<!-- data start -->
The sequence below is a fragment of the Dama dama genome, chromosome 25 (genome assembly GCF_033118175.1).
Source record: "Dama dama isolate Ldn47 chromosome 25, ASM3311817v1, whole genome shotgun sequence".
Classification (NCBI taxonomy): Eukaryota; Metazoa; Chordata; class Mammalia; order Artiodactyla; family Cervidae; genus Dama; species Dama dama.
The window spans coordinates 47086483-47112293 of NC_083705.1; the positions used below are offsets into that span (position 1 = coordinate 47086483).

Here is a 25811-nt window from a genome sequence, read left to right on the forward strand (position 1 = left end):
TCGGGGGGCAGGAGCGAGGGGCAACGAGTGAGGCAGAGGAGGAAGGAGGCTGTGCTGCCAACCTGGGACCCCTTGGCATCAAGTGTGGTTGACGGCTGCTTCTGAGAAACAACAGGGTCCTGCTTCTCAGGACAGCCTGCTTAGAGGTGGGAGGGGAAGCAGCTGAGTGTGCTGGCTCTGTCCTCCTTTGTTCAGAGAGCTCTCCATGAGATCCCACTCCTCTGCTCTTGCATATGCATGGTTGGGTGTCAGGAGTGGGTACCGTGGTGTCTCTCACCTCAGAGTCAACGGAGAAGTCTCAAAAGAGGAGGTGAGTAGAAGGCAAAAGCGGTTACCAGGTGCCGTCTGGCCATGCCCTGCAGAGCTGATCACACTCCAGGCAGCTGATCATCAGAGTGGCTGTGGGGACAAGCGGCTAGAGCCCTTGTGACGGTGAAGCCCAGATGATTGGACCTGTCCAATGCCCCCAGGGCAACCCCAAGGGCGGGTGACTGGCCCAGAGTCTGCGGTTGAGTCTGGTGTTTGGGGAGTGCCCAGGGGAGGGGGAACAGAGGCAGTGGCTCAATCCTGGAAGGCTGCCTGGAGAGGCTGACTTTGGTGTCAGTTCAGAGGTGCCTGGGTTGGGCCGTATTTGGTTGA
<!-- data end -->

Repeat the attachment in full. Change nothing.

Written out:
The sequence below is a fragment of the Dama dama genome, chromosome 25 (genome assembly GCF_033118175.1).
Source record: "Dama dama isolate Ldn47 chromosome 25, ASM3311817v1, whole genome shotgun sequence".
Classification (NCBI taxonomy): Eukaryota; Metazoa; Chordata; class Mammalia; order Artiodactyla; family Cervidae; genus Dama; species Dama dama.
The window spans coordinates 47086483-47112293 of NC_083705.1; the positions used below are offsets into that span (position 1 = coordinate 47086483).

Here is a 25811-nt window from a genome sequence, read left to right on the forward strand (position 1 = left end):
TCGGGGGGCAGGAGCGAGGGGCAACGAGTGAGGCAGAGGAGGAAGGAGGCTGTGCTGCCAACCTGGGACCCCTTGGCATCAAGTGTGGTTGACGGCTGCTTCTGAGAAACAACAGGGTCCTGCTTCTCAGGACAGCCTGCTTAGAGGTGGGAGGGGAAGCAGCTGAGTGTGCTGGCTCTGTCCTCCTTTGTTCAGAGAGCTCTCCATGAGATCCCACTCCTCTGCTCTTGCATATGCATGGTTGGGTGTCAGGAGTGGGTACCGTGGTGTCTCTCACCTCAGAGTCAACGGAGAAGTCTCAAAAGAGGAGGTGAGTAGAAGGCAAAAGCGGTTACCAGGTGCCGTCTGGCCATGCCCTGCAGAGCTGATCACACTCCAGGCAGCTGATCATCAGAGTGGCTGTGGGGACAAGCGGCTAGAGCCCTTGTGACGGTGAAGCCCAGATGATTGGACCTGTCCAATGCCCCCAGGGCAACCCCAAGGGCGGGTGACTGGCCCAGAGTCTGCGGTTGAGTCTGGTGTTTGGGGAGTGCCCAGGGGAGGGGGAACAGAGGCAGTGGCTCAATCCTGGAAGGCTGCCTGGAGAGGCTGACTTTGGTGTCAGTTCAGAGGTGCCTGGGTTGGGCCGTATTTGGTTGA